WHAT DOES THE WORLD ECONOMIC FORUM (WEF) SAY ABOUT THE IMPACT OF COVID-19 ON THE ECONOMY?
On January 9, 2020, Chinese media reported that a team of researchers led by Xu Jianguo identified the pathogen behind a mysterious outbreak of pneumonia in Wuhan as a new type of coronavirus. . Although soon after, the virus was named 2019-nCoV (named by WHO in 12/02/2020), and was later renamed SARS-CoV-2 (named by International Committee on Taxonomy of Viruses), it is still commonly known as simply coronavirus.
The COVID-19 pandemic created an unprecedented shock to the global economy, making its potential impacts unpredictable.
The Economic Impact of COVID-19: Positives and Negatives
The global pandemic has disrupted business activities worldwide. But COVID-19’s economic impact has varied across regions, and the consequences have been largely dependent on a region’s economic position.
World Economic Forum (WEF) is a non-profit organization headquartered in Cologny , Geneva , Switzerland , where top business leaders, leaders of countries, scholars and reporters. Members discuss international current affairs, including the fields of health and the environment. In addition to annual international meetings and many other regional meetings, the World Economic Forum also publishes research findings and encourages its members to jointly implement initiatives that benefit the world.
Using survey data from the World Economic Forum’s 20th Global Competitiveness Report, this graphic showcases the economic impact of COVID-19 worldwide. This survey was conducted between February and July 2020 and includes responses from 11,866 business executives across 126 economies.
As you’ll see, the data was collected with the specific focus of contrasting the pandemic’s effects on developing economies compared to advanced economies.
Top Negative Impacts of COVID-19
By comparing business leaders’ responses in 2020 to their answers over the last three years, some clear trends have emerged.
In advanced economies, the top negative economic impact of COVID-19 has been a decline in competition, followed by reduced collaboration between companies and a growing challenge in finding and hiring skilled workers: According to statistics, the coefficient of competition in network services and cooperation between companies decreased significantly in 2020, down nearly 3% ( compared to the 3-year average). Competition coefficients in retail service and professional services also decreased significantly.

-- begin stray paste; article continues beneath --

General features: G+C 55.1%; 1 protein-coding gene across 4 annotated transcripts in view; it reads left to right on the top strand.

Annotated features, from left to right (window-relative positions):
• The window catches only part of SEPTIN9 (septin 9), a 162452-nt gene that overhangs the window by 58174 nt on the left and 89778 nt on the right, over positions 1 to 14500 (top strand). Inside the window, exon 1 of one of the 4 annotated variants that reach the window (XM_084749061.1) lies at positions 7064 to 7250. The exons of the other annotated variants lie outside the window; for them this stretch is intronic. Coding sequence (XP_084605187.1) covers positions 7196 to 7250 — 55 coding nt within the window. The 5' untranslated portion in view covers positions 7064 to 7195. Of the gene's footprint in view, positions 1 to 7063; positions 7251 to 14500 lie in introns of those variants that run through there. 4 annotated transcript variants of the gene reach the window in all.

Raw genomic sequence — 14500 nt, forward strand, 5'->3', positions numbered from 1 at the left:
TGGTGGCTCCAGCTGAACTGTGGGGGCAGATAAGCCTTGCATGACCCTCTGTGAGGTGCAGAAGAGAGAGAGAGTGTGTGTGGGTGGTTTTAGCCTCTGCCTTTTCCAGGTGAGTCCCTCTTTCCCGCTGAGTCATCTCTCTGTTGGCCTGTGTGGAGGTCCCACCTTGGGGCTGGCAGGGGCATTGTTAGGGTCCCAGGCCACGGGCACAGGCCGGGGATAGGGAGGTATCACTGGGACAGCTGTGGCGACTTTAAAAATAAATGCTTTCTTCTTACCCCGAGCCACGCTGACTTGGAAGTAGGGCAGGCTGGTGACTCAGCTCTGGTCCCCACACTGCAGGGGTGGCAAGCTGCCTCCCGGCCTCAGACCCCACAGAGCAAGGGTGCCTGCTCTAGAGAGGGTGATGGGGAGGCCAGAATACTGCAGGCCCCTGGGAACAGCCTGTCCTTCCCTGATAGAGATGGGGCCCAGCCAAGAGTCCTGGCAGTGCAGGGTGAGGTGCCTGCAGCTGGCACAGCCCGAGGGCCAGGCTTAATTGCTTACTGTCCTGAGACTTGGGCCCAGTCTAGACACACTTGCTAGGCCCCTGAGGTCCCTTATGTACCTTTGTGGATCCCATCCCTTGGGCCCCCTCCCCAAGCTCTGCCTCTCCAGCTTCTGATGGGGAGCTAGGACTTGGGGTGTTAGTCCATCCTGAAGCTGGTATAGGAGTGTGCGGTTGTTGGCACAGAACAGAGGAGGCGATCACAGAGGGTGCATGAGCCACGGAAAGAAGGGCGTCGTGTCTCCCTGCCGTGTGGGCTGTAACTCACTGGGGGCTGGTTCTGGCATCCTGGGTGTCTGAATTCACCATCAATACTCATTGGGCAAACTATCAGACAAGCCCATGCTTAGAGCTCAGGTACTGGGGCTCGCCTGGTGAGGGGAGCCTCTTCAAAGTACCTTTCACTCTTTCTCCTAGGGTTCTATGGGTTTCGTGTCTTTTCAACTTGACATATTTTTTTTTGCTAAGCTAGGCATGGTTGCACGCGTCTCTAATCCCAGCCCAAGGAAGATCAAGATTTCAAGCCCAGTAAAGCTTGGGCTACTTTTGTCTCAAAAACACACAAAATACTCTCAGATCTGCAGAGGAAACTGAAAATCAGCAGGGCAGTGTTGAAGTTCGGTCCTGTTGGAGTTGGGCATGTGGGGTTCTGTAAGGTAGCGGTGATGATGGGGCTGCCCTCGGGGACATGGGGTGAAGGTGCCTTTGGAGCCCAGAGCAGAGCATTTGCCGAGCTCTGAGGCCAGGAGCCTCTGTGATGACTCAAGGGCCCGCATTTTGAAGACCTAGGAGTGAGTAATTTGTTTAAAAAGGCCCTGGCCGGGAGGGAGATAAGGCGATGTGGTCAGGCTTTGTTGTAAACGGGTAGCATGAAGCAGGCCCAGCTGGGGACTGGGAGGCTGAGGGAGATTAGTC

What’s driving this reduced competition in advanced economies?
A factor that affects could be “the increased use of online platforms”. Ecommerce is heavily dominated by a select number of retailers. Because of this, bigger retailers like Amazon have seen massive boosts in their online sales, while many smaller brick-and-mortar businesses have been struggling.
As the COVID-19 shock has above all hit labour-intensive sectors, the initial impact on labour supply could be stronger compared with past financial crises. With the exception of transport, the sectors most affected by the COVID-19 containment measures such as retail trade, accommodation and food services, entertainment and recreation tend to be more labour- rather than capital-intensive. Pandemic-related labor market consequences, such as workforce cuts due to discouraged labor growth or more restrictive global migration flows to advanced economies. This can lead to a continual shrinking of the workforce, and more importantly, loss of labor force.
While negative impacts on advanced economies are centered around market concentration and talent gaps, developing countries have faced different problems this year, like increased crime and governance issues:
It’s important to note that in the 2018 and 2019 surveys, organized crime and business costs related to crime and violence were trending downward. Because of this, the World Economic Forum suggests that we consider this year’s increase in these areas as a temporary COVID-induced setback rather than a long-term issue.
Top Positive Impacts of COVID-19
Despite the struggles brought on by COVID-19, the pandemic has also triggered positive change. In fact, business leaders perceived more positive developments this year than negative ones.
In advanced economies, the top positive impacts were government responsiveness to change, followed by internal collaboration within companies
Government responsiveness has changed in a positive direction, increasing by 8.2% in 2020, compared with the 3-year average. Interestingly, internal collaboration improved while external collaboration got worse. This is likely because companies had to adapt to changing work environments, while also learning how to collaborate with one another through remote working.Available venture investment,Social safety net protection,Soundness of banks also increased relatively, ranging from 4% to 4.4%
Internal collaboration didn’t just improve in advanced economies. In fact, developing economies experienced several of the top positive impacts that advanced economies saw as well:
While perceptions on official responsiveness to change increased, public trust in politicians decreased slightly. This indicates that, while government responses to COVID-19 may have been received well in developing economies, overall feelings towards political leaders did not waiver.
did not waiver.
Through these negative and positive impacts will help the world economy change and thrive in 2021 and we all will successfully repel the pandemic?